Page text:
The Chronicle reports that colleges are inviting dropouts back in an attempt to boost their degree counts. But it’s not quite working for them.
Americans are already obsessed with postsecondary education. With the President’s 2020 goal of having the greatest number of citizens with degrees, college admission boards have very little incentive to turn applicants away. Re-enrolling students who make the conscious decision to dropout sounds like desperation to me.
According to proponents, the 3-year program, dubbed “Project Win-Win” and costing $1.3 million, has met with limited success:
McNeese State University, in Louisiana, points to a student who dropped out of college two years ago, when she was diagnosed with Lou Gehrig’s disease. She had planned to earn a four-year degree in teaching but was recently awarded an associate degree because she had enough credits for that.
Still, one wonders why this student wasn’t awarded her associate degree immediately upon completion of the requirements instead of years later when someone actually noticed what she had achieved. The answer: a college bureaucracy that leaves far too much administrative responsibility to the student.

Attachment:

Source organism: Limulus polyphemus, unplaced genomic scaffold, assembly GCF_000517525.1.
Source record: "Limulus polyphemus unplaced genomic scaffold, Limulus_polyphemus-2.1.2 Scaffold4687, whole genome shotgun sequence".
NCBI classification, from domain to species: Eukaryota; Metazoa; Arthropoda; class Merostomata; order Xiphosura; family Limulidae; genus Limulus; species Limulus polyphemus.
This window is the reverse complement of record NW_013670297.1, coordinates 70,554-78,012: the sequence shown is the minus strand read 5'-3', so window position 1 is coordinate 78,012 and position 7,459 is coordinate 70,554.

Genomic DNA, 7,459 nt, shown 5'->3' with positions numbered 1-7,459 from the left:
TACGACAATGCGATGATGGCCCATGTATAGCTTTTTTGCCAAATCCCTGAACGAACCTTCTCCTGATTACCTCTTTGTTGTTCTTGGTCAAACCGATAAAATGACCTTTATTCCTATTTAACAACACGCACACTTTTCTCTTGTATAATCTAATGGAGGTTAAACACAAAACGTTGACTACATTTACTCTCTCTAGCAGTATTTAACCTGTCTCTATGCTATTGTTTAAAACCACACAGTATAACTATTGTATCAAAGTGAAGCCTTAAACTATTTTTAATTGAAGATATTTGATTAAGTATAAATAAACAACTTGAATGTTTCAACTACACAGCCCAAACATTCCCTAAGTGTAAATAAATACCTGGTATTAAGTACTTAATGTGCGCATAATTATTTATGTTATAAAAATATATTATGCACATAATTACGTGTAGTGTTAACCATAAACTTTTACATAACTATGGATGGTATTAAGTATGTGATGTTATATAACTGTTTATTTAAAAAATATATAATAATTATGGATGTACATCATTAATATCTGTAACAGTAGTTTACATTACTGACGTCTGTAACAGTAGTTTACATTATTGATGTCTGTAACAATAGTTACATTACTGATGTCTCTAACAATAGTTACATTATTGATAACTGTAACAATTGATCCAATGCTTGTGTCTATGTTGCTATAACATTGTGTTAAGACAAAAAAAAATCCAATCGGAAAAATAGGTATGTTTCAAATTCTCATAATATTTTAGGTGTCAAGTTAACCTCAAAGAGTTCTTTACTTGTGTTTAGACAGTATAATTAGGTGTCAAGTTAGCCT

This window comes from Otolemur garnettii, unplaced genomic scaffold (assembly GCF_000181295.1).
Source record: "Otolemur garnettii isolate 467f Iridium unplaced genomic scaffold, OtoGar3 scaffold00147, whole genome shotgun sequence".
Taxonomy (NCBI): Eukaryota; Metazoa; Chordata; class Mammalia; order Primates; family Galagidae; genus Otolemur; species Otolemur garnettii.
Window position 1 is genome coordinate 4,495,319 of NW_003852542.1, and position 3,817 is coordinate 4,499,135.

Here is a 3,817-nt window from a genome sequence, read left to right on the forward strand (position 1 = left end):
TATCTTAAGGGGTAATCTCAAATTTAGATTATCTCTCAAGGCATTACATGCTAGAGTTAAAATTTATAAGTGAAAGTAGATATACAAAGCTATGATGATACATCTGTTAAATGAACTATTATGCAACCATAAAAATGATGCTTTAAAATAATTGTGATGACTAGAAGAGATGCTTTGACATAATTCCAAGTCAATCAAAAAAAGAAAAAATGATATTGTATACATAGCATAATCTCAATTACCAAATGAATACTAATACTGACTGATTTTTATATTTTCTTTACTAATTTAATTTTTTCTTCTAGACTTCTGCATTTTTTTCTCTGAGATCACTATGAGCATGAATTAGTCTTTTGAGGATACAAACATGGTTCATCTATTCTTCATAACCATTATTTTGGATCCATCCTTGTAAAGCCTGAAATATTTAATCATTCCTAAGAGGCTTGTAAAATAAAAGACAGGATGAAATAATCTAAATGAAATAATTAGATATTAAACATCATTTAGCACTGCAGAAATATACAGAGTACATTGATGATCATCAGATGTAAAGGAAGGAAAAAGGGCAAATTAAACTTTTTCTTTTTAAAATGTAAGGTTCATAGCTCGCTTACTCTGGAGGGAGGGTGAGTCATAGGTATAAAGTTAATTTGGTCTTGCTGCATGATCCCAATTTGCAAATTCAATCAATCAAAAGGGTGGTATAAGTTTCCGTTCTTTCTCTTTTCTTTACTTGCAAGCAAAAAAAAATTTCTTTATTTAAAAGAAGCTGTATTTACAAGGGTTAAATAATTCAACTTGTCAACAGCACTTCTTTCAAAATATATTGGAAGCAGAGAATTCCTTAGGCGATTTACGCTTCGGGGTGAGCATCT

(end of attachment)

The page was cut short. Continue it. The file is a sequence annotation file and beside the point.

Another question that must be asked is: what value does a college degree actually hold if the student completed most of the work years ago? The awarding of a degree in these circumstances is akin to a paramedic who dropped out in 1995 being fully re-credentialed after taking a basic anatomy course.
On average, it takes 6 years to finish a 4-year college degree. The GPA required for graduation is a paltry 2.0. Academic standards continue plummeting. Why are we further diluting a credential that is already of questionable value?
To pump up degree counts.